Carlos Lantigua Bari ’25 majors in advanced mathematics for elementary education. Growing up in Springfield, he graduated from the Springfield High School of Science and Technology before enrolling in the Urban Education’s Summer Bridge Program. As a summer bridge student, Bari spent his first two classes here online due to the pandemic. Initially, he was drawn to Westfield State due to its smaller, more intimate size. “You get to know the people around you better,” he said. “I knew I wanted to stay close to home.”
Now, Bari plans to pursue a career as a math teacher for children in middle schools, though he’s admittedly “torn” between his initial major, secondary education for math, and his current major in advanced mathematics for elementary education.
For guidance, Bari highlights two faculty members from the math department who have been particularly influential to him: Professor Christine Von Renesse and Associate Professor Volker Ecke. Bari praised Renesse’s innovation in the classroom and her ability to evaluate her students in creative, real-world methods, such as allowing students to substitute recorded videos of themselves simulating themselves as teachers for written essays. “I love the way she takes a different approach,” he said. “With the videos, have them to look back on and see how far you’ve come. You can also reference that material later on. I personally like it.”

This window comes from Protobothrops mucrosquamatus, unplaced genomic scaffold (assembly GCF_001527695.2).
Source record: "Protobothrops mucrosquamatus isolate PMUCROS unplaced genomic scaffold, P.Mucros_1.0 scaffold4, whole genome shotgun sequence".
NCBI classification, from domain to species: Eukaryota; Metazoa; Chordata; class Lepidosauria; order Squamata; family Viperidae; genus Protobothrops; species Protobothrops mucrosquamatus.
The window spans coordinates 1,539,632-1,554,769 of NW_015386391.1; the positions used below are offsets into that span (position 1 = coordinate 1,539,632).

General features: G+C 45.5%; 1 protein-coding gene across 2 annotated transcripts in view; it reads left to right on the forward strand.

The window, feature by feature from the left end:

Bari highly endorsed the various clubs on campus as well, stating that he’s participated in several of them since his first year at the University. Currently, Bari is in the Urban Education Program and spends most of his time either in the Honors Hall or around the math department. Besides school, Bari spends most of his time fluctuating between his three part-time jobs. He currently works at the town’s YMCA building, the Boys & Girls Club, and in Westfield schools as a substitute teacher, as he was referred by Renesse.
“The professors are supportive of my schedule,” Bari said about it. “Some of them recommend I make things lighter for myself, because if I’m too busy, it can affect my academic life. I’ve improved on managing things, though. I write things down, as it keeps it all organized. I also use a reminder app on my phone a lot.”
As with many others, Bari’s favorite part of the University is the community he’s cultivated for himself along the way. Through the Urban Education Program and other various clubs and programs, Bari recounted making friends by meshing these different groups together and stating that he’s met friends who were originally the “friends with my friends”, until his own group changed.
“I found a group of people that, despite my business on campus and having to run back and forth between work and home, they’re always there,” he added. “It’s something I feel everyone should try and find while they’re at Westfield State.”